BOCA RATON, Fla. -- Imagine customers at a Kroger Co. supermarket tapping into interactive multimedia kiosks to purchase video cassette recorders, computers, watches, jewelry, children's books, products from L.L. Bean and The Gap and other nonfood items.
That is the actual scenario now unfolding at four Kroger stores testing high-resolution interactive kiosk technology, according to speakers at a conference here titled "Keeping and Attracting Customers With Interactive Solutions."
The conference, which drew about 90 attendees, was sponsored by SN, published by Fairchild Publications, New York. The event took place Jan. 11 and 12 and was co-sponsored by Deloitte & Touche, Hewlett-Packard and Microsoft.
The interactive kiosk units at the Kroger stores feature more than 8,000 stockkeeping units, including a wide assortment of branded merchandise from several key retailers, such as L.L. Bean, The Gap and even Price/Costco, said Eric Pulier, president and chief executive officer of Digital Evolution, Brentwood, Calif., and Bob Johnson, director of business consulting at MCI, Colorado Springs, Colo.
Pulier and Johnson spoke at a conference session titled "Developing the Right Interactive Solution for Your Retail Format."
The 6-foot high kiosks are being tested at Kroger supermarkets in Atlanta, Cincinnati, Cleveland and Huntsville,
Texas, in a diverse range of neighborhoods and retailing markets. Each store features five to six kiosks positioned at different stages of the traffic pattern to help precisely measure customer usage, the speakers said. Kroger officials declined to comment.
The system reportedly can accommodate and track usage of electronic payment and frequent shopper cards as well as which electronic paths customers take to access information and move to different sites within the system.
The chain and the kiosk providers are now evaluating the results of the test, launched early in 1995, before deciding on possible future rollouts of the system, Pulier and Johnson said.
"As far as the expansion goes, we just finished the trial at the end of the year and are still talking with the Kroger KMAs and other customers we have interested in putting this in their stores," Johnson said. He stressed that MCI, which developed the kiosk system, and Kroger had not reached any agreement on future installations at the chain.
The kiosks "give retailers the ability within a very small space to offer tens of thousands of items for sale that they don't carry themselves. To create a shelf selection that large would be a problem," Pulier said. Digital Evolution worked on the kiosk's interactive software applications.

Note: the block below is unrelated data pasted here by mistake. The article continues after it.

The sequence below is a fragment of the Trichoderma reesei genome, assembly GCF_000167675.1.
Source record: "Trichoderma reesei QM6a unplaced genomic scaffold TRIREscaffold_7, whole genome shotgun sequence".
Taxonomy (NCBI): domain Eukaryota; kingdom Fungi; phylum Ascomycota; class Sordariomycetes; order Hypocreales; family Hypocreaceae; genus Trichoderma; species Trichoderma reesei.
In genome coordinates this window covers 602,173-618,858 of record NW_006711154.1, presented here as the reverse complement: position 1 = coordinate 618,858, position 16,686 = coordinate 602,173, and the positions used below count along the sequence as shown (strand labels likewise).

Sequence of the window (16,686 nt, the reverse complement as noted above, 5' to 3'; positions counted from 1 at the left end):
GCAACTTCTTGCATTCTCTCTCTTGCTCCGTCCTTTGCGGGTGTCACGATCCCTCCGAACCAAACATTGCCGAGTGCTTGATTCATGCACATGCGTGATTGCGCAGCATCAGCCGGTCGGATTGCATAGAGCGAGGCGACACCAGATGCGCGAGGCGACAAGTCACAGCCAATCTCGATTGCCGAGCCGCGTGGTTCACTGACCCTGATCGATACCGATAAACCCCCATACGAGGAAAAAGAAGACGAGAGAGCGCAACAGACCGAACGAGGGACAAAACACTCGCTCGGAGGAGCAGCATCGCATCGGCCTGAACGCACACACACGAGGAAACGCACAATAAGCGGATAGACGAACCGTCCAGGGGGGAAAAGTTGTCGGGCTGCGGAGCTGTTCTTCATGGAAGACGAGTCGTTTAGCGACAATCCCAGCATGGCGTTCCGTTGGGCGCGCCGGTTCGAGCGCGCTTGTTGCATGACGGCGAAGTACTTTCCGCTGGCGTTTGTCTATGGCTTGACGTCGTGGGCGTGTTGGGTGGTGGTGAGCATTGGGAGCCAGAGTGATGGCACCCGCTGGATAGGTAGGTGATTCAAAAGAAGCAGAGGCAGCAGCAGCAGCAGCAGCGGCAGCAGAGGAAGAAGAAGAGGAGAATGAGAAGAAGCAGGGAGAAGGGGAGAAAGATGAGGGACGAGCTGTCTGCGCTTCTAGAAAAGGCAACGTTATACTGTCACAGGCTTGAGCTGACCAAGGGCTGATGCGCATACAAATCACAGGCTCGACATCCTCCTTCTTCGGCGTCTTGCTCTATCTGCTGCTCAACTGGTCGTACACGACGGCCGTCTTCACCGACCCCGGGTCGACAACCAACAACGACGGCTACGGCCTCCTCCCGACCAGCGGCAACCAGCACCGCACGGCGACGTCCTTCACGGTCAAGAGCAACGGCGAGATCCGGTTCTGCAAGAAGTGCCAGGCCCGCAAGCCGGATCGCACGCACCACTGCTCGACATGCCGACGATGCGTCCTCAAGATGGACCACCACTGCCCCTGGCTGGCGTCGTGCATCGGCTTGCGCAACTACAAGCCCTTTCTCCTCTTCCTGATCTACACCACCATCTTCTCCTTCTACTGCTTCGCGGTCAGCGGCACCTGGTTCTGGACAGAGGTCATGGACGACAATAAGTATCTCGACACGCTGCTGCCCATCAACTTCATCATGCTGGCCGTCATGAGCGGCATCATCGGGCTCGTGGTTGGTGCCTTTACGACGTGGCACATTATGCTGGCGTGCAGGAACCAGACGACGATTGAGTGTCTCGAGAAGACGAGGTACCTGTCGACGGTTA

The kiosk system, Johnson added, was designed to allow "a grocery store to compete with a Wal-Mart and Kmart and all those other retailers now selling groceries and competing with supermarkets."
With the system at Kroger, MCI has primary responsibility for deciding which products and retailers are featured within the kiosks, Pulier told SN following the presentation. Items considered a competitive threat to Kroger, however, are not included, he said.
Customers using the kiosks, which feature large, high-resolution computer screens, can browse through and order from diverse product offerings and retail outlets. The system is designed to process electronic payment information and transmit orders to participating retailers, who are then responsible for providing any product delivery services.
"We have the ability to bring up very quickly from hundreds of thousands of items a picture, a description, a price and video and sound associated with every object," Pulier said.
"The real purpose of the [Kroger] test is to evaluate the system in various customer environments. Some are in very rural settings and some are next to shopping centers where customers can go across the street and buy the product" rather than ordering it on the kiosk, Johnson said.
"The key point is this product is totally interactive. We are keeping track of all the habits of who buys what and where they have been. We have been collecting that data for about the last two months," he said.